Informational power: Top Tips

There are several ways to develop your informational power. Here are a few sources of informational that it’s worth considering:

  1. Your company’s annual report
  2. Analysts reports (into your company and your industry)
  3. Online subscriptions to leading websites in your field
  4. Expert blogs, forums, etc

Coercive power

Coercive power is based on the threat of force or punishment.

For example: threats to withhold bonuses or require longer working hours, or it could be more subtle forms of punishment such as social exclusion or micro-inequities (being ignored in meetings, for example).

There are many dangers involved in using coercive power in the workplace: it will likely build a culture of resistance, fail to get the best performance from those around you, limit your ability to build a high performing team and damage your reputation as a leader.

For these reasons, coercive power is the only one of the six bases of power not recommended in today’s workplace. It is valuable to be aware of this form of power, so you can limit the impact of others exerting this power over you.

Expert power

Expert power is based on experience, knowledge and expertise. This form of power is very common in organizations as most roles are specialized, however it also takes a significant investment of time and energy to achieve.

For example: a software engineer may invest thousands of hours in becoming expert in a specific programing language, or a sales person may dedicate their career to developing their sales skills.

Because of the level of investment involved, it’s worth thinking about exactly what experience, knowledge and expertise will benefit you most.

Make sure you’re building your expert power in a way that will give you the greatest return on the investment of time and energy.

You’ll need to consider the emerging trends in your field, opportunities for growth that align with your career goals, then design an Individual Development Plan that meets your needs.

More on expert power from Mindtools.

Expert power: Top Tips

Invest in actively building your reputation as an expert. Apply your expertise for the benefit of others and the organization (without being arrogant or self-serving). With the right reputation, your colleagues will come to you for advice, your ideas will carry greater weight and you’ll find it easier to persuade people to adopt your plans.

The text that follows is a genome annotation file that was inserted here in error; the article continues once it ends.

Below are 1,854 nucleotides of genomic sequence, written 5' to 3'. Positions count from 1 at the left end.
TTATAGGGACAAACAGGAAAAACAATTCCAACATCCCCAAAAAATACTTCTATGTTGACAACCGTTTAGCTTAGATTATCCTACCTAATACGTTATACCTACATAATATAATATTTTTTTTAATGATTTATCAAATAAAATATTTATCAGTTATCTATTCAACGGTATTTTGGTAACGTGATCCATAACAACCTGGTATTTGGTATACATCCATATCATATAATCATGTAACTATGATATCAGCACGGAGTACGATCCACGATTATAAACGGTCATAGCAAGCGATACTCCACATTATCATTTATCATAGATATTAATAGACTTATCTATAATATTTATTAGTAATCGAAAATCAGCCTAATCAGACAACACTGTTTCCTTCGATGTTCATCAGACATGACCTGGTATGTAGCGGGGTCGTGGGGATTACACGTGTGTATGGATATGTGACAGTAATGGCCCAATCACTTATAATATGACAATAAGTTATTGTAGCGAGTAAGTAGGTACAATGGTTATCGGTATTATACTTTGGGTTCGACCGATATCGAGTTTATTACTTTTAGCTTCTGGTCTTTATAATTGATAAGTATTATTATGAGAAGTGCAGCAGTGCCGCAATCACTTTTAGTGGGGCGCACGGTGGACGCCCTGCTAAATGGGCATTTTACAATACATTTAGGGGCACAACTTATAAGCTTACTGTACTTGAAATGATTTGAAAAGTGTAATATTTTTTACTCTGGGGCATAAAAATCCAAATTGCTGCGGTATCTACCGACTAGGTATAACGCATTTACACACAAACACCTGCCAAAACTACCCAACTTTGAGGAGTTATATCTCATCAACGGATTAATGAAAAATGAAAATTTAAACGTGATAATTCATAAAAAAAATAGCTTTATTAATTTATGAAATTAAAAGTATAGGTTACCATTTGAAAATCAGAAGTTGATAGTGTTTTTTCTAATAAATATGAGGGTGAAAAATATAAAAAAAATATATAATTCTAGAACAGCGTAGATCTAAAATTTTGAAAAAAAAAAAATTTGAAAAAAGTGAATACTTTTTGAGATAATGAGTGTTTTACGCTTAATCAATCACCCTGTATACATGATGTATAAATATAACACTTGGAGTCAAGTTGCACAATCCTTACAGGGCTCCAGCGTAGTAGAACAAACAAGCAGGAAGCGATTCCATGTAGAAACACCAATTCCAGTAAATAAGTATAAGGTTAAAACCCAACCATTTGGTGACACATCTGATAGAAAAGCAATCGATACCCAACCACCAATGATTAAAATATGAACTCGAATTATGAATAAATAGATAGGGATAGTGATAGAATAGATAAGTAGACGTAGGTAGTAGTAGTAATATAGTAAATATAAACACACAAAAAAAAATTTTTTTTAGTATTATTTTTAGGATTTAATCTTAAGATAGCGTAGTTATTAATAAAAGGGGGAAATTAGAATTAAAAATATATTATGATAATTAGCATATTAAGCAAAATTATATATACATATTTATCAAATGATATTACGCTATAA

Here are 5 ways you can actively build your reputation:

  1. Offer to be a Mentor to less experienced colleagues
  2. Be willing to talk about previous experience, eg: “The last time I worked on this type of project I discovered that…
  3. Look for opportunities to write for the leading publications in your field
  4. Join external organizations, associations, networks that will help to demonstrate your expertise
  5. Look for internal opportunities to apply your expertise: cross functional initiatives, new projects, etc.

Referent power

Referent power is more easily understood as the power of charisma.

Charisma is rooted in strong social and communication skills and the ability to engender trust and devotion in others.

It is the most personal of all the six sources of power.

However, it is not related to a person’s character, or their integrity, or their commitment to supporting others and pursuing the goals of the organization. As a result it can be negative or positive (self-serving or serving the greater good).

More on the charismatic leadership power.

Six sources of power: key points

Understanding the six sources of power – how to build them, and how to apply them effectively – will help you and your team to succeed.

The six sources of power, originally developed by French and Raven, are:

  1. Legitimate power: comes from the role or position that a person holds
  2. Reward power: is based on a person’s ability to give legitimate reward
  3. Informational power: is the ability to control information (by sharing or withholding)
  4. Coercive power: is based on the threat of force or punishment
  5. Expert power: is based on a person’s ability to share or withhold expertise
  6. Referent power: is the power of charisma

Remember, expert and referent power are more personal and easier to develop. However, you can build all six sources of power (though using coercive power should be avoided!).

And if you sometimes find yourself without power, learn how to influence without authority.